log <| sprintf "status(%d)" maxBid
                            let s = processBid (maxBid, current)
                            c <-- SetTimeoutHandler timeToShutdown (fun _ -> StopProcessing) 
                        | BestOffer ->
                            log <| sprintf "bestOffer(%d)" current
                            processBid(max, current)
                        | BeatenOffer maxBid ->
                            log <| sprintf "beatenOffer(%d)" maxBid
                            processBid(maxBid, current)
                        | AuctionConcluded(seller, maxBidder) ->
                            log "auctionConcluded"
                            c <-- Stop
                            (max, current)
                        | AuctionOver ->
                            log "auctionOver"
                            c <-- Stop
                            (max, current))

    Something that I like about agents is the fact that you need to understand just small snippets of code at the time. For example, you can read the processing for BestOffer and figure out if it makes sense.  I have an easy time personalizing them as in : “Ok, the guy just got a notification that there has been a better offer, what is he going to do next?”.

    The code should be self explanatory for the most part. In essence, if you can offer more, do it otherwise wait for the auction to end. I’m not even sure the processing is completely right. I confess I’m just trying to do the same as Matthews code from the link above.

    We can then start up the whole thing and enjoy the cool output.

    open Auction
    (client 1 20 200) <-- StartBidding
    (client 2 10 300) <-- StartBidding
    (client 3 30 150) <-- StartBidding
    Console.ReadLine() |> ignore  

    Now for the nasty part. Implementing the framework.

    LAgent: an agent framework in F# – Part VI – Hot swapping of code (and something silly)

    Download framework here.

    All posts are here:

    Hot swapping of code

    Let’s get back a couple of steps and consider what happens when you get an error. Sure, your agent will continue processing messages, but it might be doing the wrong thing. Your message handling code might be buggy.

    Ideally you’d want to patch things on the fly. You’d want to replace the message processing code for an agent without stopping it.

    Here is how you do it:

    let counter2 = spawnAgent (fun msg state -> printfn "From %i to %i" state (state + msg);
    state + msg) 0 counter2 <-- 2 counter2 <-- SetAgentHandler(fun msg state –>
    printfn "From %i to %i via multiplication" state (state * msg); msg * state) counter2 <-- 3

    Which generates:

    From 0 to 2

    From 2 to 6 via multiplication

    After the agent receives a SetAgentHandler message, it switch from a ‘+’ agent to a ‘*’ agent on the fly!! All the messages that come after that one gets multiplied to the state. Also, the state is preserved between changes in behavior.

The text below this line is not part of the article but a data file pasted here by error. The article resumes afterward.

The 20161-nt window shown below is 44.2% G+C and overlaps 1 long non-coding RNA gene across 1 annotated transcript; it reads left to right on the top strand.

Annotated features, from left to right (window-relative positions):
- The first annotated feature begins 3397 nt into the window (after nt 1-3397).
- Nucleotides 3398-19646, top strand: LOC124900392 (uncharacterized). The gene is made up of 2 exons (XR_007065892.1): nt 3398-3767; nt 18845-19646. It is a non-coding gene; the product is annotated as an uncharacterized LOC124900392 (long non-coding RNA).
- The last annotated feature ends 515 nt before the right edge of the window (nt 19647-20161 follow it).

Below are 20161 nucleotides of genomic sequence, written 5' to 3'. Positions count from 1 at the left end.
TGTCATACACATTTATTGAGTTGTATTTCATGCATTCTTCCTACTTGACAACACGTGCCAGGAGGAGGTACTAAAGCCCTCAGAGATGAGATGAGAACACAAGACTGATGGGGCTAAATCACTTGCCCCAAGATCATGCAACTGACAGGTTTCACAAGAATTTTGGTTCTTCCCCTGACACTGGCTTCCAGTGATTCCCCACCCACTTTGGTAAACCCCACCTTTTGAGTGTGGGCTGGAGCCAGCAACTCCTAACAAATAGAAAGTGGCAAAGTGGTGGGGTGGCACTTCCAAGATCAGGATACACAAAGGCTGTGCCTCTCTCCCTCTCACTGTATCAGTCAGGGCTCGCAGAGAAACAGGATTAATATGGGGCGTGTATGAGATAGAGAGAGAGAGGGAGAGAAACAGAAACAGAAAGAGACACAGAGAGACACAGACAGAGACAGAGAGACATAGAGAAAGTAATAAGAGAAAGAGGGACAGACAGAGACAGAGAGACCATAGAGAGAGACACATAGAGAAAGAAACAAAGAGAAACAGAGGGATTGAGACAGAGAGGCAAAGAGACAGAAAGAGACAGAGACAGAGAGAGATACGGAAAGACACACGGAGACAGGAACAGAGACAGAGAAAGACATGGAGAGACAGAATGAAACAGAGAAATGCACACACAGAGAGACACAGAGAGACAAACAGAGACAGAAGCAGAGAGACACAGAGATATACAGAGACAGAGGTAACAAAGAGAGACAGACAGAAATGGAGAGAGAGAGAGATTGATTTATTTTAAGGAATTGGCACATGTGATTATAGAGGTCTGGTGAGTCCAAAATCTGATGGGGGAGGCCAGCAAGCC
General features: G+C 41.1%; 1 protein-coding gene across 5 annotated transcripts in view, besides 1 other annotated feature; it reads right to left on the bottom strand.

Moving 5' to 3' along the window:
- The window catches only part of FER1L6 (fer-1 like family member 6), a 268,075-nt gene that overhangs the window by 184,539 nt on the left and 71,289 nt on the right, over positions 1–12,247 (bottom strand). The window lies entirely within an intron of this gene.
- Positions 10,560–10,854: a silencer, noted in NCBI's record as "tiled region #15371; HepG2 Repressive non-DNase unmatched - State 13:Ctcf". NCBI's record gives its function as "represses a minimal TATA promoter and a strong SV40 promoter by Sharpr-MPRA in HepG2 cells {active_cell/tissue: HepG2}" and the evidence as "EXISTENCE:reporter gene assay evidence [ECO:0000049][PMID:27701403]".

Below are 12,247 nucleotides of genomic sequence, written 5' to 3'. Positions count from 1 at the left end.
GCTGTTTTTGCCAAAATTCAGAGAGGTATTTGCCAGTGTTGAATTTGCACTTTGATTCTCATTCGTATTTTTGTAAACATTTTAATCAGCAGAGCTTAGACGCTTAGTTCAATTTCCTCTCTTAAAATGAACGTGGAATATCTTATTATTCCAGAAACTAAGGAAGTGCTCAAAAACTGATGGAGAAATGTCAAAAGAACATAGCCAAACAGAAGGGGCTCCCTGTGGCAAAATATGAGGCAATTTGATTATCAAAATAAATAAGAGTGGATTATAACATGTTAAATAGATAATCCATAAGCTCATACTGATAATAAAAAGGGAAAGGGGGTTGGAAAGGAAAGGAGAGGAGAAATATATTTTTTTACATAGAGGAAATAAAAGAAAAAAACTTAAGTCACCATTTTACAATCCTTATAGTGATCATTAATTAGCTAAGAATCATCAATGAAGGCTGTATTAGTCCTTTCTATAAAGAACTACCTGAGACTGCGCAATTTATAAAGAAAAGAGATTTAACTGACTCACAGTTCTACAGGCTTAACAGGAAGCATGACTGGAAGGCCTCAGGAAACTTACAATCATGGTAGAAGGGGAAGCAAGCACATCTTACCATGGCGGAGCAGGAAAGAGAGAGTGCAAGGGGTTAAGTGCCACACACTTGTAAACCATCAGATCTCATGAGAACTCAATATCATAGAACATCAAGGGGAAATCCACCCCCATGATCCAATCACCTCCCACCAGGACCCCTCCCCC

It might not be immediately apparent how to load a function at runtime, but it is really simple. Imagine that I get the data on the function to load from somewhere (i.e. a management console UI).

    let assemblyNameFromSomewhere, typeNameFromSomewhere, methodNameFromSomewhere = 
    "mscorlib.dll", "System.Console", "WriteLine"

    I can then use it to dynamically load a message handler (in this case Console.Writeline).

    let a = Assembly.Load(assemblyNameFromSomewhere)
    let c = a.GetType(typeNameFromSomewhere)
    let m = c.GetMethod(methodNameFromSomewhere, [|"".GetType()|])
    let newF = fun (msg:string) (state:obj) -> m.Invoke(null, [| (msg:>obj) |])

    And then it is as simple as posting a SetAgentHandler.

    counter2 <-- SetAgentHandler(newF)
    counter2 <-- "blah"

    Now our counter2 agent has become an echo agent on the fly, having loaded Console.WriteLine dynamically. Note how the agent moved from being a ‘+’ agent taking integers to being a ‘*’ agent taking integers to being an ‘echo’ agent taking strings. And it didn’t stop processing messages for the whole time.

    Obviously, you can do the same thing with workers:

    echo <-- SetWorkerHandler(fun msg -> printfn "I'm an echo and I say: %s" msg)
    echo <-- "Hello"

    And parallelWorkers:

    parallelEcho <-- SetWorkerHandler(fun msg -> tprint ("I'm new and " + msg))
    messages |> Seq.iter (fun msg -> parallelEcho <-- msg)

    A silly interlude

    As a way to show some agents talking to each other, here is a simple program that simulates marital interactions (of the worst kind):

    let rec husband = spawnWorker (fun (To, msg) -> printfn "Husband says: %s" msg; To <-- msg)
    let rec wife = spawnWorker (fun msg -> printfn "Wife says: screw you and your '%s'" msg)
    husband <-- (wife, "Hello")
    husband <-- (wife, "But darling ...")
    husband <-- (wife, "ok")

    Which produces:

    Husband says: Hello

    Husband says: But darling …

    Wife says: screw you and your ‘Hello’

    Wife says: screw you and your ‘But darling …’

    Husband says: ok

    Wife says: screw you and your ‘ok’

    And yes, you cannot expect messages to be in the right sequence … Next up is an auction application.